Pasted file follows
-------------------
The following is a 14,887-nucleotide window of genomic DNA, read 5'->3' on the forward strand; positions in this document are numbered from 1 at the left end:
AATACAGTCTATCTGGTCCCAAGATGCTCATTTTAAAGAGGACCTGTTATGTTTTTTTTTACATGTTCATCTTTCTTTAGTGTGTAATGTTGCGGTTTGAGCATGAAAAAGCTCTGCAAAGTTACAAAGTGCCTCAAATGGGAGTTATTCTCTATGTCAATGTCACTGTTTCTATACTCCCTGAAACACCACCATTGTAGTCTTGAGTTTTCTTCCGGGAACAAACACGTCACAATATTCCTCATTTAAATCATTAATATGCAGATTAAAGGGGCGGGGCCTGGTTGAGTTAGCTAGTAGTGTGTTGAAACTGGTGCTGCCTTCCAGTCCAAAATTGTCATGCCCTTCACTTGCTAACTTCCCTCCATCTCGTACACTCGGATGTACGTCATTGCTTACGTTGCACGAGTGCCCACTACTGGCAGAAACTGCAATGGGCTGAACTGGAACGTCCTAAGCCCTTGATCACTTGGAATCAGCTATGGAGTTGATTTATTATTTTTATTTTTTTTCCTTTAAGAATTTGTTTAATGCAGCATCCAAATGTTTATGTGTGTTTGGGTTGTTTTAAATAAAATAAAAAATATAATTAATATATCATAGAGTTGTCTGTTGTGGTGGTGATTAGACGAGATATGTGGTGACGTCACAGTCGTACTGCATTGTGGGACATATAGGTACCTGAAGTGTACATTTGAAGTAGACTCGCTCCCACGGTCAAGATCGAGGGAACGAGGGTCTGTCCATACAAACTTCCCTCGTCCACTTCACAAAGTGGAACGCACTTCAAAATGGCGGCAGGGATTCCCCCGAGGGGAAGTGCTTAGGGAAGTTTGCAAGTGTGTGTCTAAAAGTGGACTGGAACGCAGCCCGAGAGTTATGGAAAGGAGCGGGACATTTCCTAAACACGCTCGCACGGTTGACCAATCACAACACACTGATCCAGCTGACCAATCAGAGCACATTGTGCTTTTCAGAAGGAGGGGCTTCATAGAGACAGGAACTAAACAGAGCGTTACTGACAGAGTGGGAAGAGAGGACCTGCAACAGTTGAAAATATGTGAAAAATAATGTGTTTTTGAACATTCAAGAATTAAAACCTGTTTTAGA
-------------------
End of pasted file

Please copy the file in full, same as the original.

The following is a 14,887-nucleotide window of genomic DNA, read 5'->3' on the forward strand; positions in this document are numbered from 1 at the left end:
AATACAGTCTATCTGGTCCCAAGATGCTCATTTTAAAGAGGACCTGTTATGTTTTTTTTTACATGTTCATCTTTCTTTAGTGTGTAATGTTGCGGTTTGAGCATGAAAAAGCTCTGCAAAGTTACAAAGTGCCTCAAATGGGAGTTATTCTCTATGTCAATGTCACTGTTTCTATACTCCCTGAAACACCACCATTGTAGTCTTGAGTTTTCTTCCGGGAACAAACACGTCACAATATTCCTCATTTAAATCATTAATATGCAGATTAAAGGGGCGGGGCCTGGTTGAGTTAGCTAGTAGTGTGTTGAAACTGGTGCTGCCTTCCAGTCCAAAATTGTCATGCCCTTCACTTGCTAACTTCCCTCCATCTCGTACACTCGGATGTACGTCATTGCTTACGTTGCACGAGTGCCCACTACTGGCAGAAACTGCAATGGGCTGAACTGGAACGTCCTAAGCCCTTGATCACTTGGAATCAGCTATGGAGTTGATTTATTATTTTTATTTTTTTTCCTTTAAGAATTTGTTTAATGCAGCATCCAAATGTTTATGTGTGTTTGGGTTGTTTTAAATAAAATAAAAAATATAATTAATATATCATAGAGTTGTCTGTTGTGGTGGTGATTAGACGAGATATGTGGTGACGTCACAGTCGTACTGCATTGTGGGACATATAGGTACCTGAAGTGTACATTTGAAGTAGACTCGCTCCCACGGTCAAGATCGAGGGAACGAGGGTCTGTCCATACAAACTTCCCTCGTCCACTTCACAAAGTGGAACGCACTTCAAAATGGCGGCAGGGATTCCCCCGAGGGGAAGTGCTTAGGGAAGTTTGCAAGTGTGTGTCTAAAAGTGGACTGGAACGCAGCCCGAGAGTTATGGAAAGGAGCGGGACATTTCCTAAACACGCTCGCACGGTTGACCAATCACAACACACTGATCCAGCTGACCAATCAGAGCACATTGTGCTTTTCAGAAGGAGGGGCTTCATAGAGACAGGAACTAAACAGAGCGTTACTGACAGAGTGGGAAGAGAGGACCTGCAACAGTTGAAAATATGTGAAAAATAATGTGTTTTTGAACATTCAAGAATTAAAACCTGTTTTAGA